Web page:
Three. J.B. Jackson says this about the meaning of stone for building our monuments: “It is the mysterious power [of] stone, the manner in which it linked the cosmic order with our own inner search for order that accounts . . . for its architectural importance. Stones . . . to be understood, must be dreamt about . . . , stone demands that we think of origins.” (qtd in Heat-Moon 139)

But origins can be over-rated, and even the most comforting of tools can grow archaic. The threshing stones that those immigrants forged from Kansas limestone were defunct the very year of their fashioning. When a new farm implement dealership opened in Newton the next year, those Mennonite farmers bought new threshing machines, and they turned their threshing stones to other uses: turned upright with one end hewed out, they could become 700-pound flowerpots; or art objects; or, my favorite, as reported by the Reverend John K. Siemens, who as a boy had seen the stones used that first year in Kansas. As he recalled, “[the new Mennonite immigrants soon rolled their stones into gullies to stop erosion and turned to better methods of threshing wheat” (Ediger 112). So our threshing stone is not so much a fixed monument as it is a rolling stone.

Four. The cherty or flinty limestone that gives name to the Flint Hills was formed as sedimentary rock 250 million years ago when Kansas was a shallow sea, when the calcium carbonate debris of marine shells and skeletons settled on the sea floor. As a sedimentary rock limestone almost always forms with a mix of sediments, and thus is rarely found in pure white form. Limestone is by nature impure.

Five. The properties of Flint Hills limestone make it ideal for building structures and monuments, even while reminding us that something else preceded our story, that something else will outlive our story, and that there are many stories to be told.

Six. Long before those Mennonite wheat farmers lay the Bethel cornerstone in 1888, the grain-like flecks to be seen in much of Flint Hills limestone were fashioned by Fusulinids, single-cell creepers of the sea now fossilized in the rock. As Kansas paleontologist Christopher Maples puts it, Fusulinids were “incredibly abundant—the housefly of the Permian: they came along, went bonkers, then got snuffed in the Permian Extinction” (in Heat-Moon 114).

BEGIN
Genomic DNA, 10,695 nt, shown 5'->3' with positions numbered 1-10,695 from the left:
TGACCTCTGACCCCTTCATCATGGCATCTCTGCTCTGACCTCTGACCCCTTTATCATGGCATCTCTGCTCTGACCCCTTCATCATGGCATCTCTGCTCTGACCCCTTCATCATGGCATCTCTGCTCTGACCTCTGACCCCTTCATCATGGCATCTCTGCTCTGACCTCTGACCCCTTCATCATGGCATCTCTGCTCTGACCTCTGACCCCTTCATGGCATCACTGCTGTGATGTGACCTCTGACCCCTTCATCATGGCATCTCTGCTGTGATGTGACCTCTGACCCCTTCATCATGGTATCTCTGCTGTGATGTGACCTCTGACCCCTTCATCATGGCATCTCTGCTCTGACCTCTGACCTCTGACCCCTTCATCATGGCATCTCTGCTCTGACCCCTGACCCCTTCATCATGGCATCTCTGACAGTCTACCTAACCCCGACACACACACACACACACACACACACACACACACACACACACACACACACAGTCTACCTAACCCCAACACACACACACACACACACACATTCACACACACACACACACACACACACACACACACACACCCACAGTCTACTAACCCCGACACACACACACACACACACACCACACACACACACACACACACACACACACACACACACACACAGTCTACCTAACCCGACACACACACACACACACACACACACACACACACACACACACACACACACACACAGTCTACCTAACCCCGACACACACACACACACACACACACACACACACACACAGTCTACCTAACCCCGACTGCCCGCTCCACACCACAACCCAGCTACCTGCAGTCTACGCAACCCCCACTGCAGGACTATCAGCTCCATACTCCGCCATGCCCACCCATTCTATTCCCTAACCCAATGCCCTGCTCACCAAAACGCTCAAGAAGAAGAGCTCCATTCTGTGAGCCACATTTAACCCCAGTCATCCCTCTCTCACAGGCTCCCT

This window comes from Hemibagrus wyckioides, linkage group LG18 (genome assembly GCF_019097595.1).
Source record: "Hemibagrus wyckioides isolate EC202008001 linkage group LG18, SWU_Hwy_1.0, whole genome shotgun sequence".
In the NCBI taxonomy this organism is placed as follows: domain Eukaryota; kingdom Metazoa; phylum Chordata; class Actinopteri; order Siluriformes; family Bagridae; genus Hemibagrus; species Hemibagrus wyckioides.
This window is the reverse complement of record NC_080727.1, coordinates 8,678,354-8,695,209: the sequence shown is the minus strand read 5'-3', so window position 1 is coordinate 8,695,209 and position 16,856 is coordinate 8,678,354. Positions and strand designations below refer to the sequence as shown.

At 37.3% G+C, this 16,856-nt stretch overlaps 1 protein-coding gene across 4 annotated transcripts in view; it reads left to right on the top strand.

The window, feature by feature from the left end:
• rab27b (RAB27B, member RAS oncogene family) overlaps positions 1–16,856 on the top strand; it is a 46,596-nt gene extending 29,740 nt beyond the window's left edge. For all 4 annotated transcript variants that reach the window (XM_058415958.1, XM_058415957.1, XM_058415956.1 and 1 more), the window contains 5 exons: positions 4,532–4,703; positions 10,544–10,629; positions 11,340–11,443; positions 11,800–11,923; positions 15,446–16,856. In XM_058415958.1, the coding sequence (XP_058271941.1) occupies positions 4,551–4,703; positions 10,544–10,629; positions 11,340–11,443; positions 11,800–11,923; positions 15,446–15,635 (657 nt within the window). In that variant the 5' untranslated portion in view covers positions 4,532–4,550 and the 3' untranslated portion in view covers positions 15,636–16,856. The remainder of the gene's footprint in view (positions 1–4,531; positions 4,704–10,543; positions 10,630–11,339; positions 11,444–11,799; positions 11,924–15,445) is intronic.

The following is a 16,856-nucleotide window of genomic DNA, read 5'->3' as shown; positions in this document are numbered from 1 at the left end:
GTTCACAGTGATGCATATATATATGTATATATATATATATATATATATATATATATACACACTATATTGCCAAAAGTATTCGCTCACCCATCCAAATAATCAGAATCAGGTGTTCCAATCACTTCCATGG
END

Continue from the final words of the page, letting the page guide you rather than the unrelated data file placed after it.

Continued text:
Seven. According to the Wichita Eagle newspaper, the last wild bison of Kansas was killed in April 1887, just days before the Bethel College Charter of May 11, 1887 that would lead to the laying of that 1888 cornerstone.

Eight. Because limestone is relatively soft when first quarried, it is easily shaped, making it ideal for cutting into building stones and carving into sculpted forms (Ediger 44-45). That characteristic made it the right choice for shaping the Mennonite Settler monument of Newton, a WPA Federal Arts Project completed in 1941 shortly before the bombing of Pearl Harbor (Janzen). Standing 17 feet tall, the tallest Mennonite in the world, the sculpture commemorates “Entry into Kansas from Russia of Turkey Red Hard Winter Wheat by Mennonites.”

Nine. Another monument in Newton tells another story of another people and their connection to Kansas limestone. La Vida Buena, La Vida Mexicana, a mural painted by Ray and Patrice Olais, celebrates Mexican American community life in Newton. That mural is currently part of a special exhibit on display at Kauffman Museum. Prominent on that mural is a laborer standing in front of a Santa Fe locomotive, telling of the Mexican immigrants whose work on the railroad opened the state to Mennonite and other European immigrants. About 50 miles east of here, near Matfield Green, sits a low stone building, one of the last of its kind, what Anglos called Mexican bunkhouses but what their inhabitants called las casitas, structures without plumbing or insulation built by the Santa Fe to house its workers. This one, now rebuilt into a B&B, appears to be limestone, what one might expect in a railroad structure, for it is said that Flint Hills limestone built a hundred bridges on the Santa Fe line between Chicago and Albuquerque. But this casita was built only of concrete cast to look like limestone (Heat-Moon 231).

Ten. For all of its durability and attractiveness as a building material, even the best limestone is somewhat porous and absorbent, and thus susceptible to erosion and weathering. It wears. For many years when speaking to incoming Bethel freshmen, campus pastor Dale Schrag would end his presentation with an image from about 30 years ago of the limestone threshold at the front entrance to the Administration Building. A century’s wear and tear of people’s crossing that threshold deeply scooped out its center. Dale would tell newcomers something like this:

This is what the limestone step into the Ad Building looked like after 100 years (before it was turned over).This stone asks no questions. It's not concerned about whether you are Mennonite or Catholic, Baptist or Muslim; it doesn't differentiate if you are planning to major in chemistry or history; if you play football or sing in the choir. It is there to provide a place for you to step up into the building, and each of your steps will have an effect on it.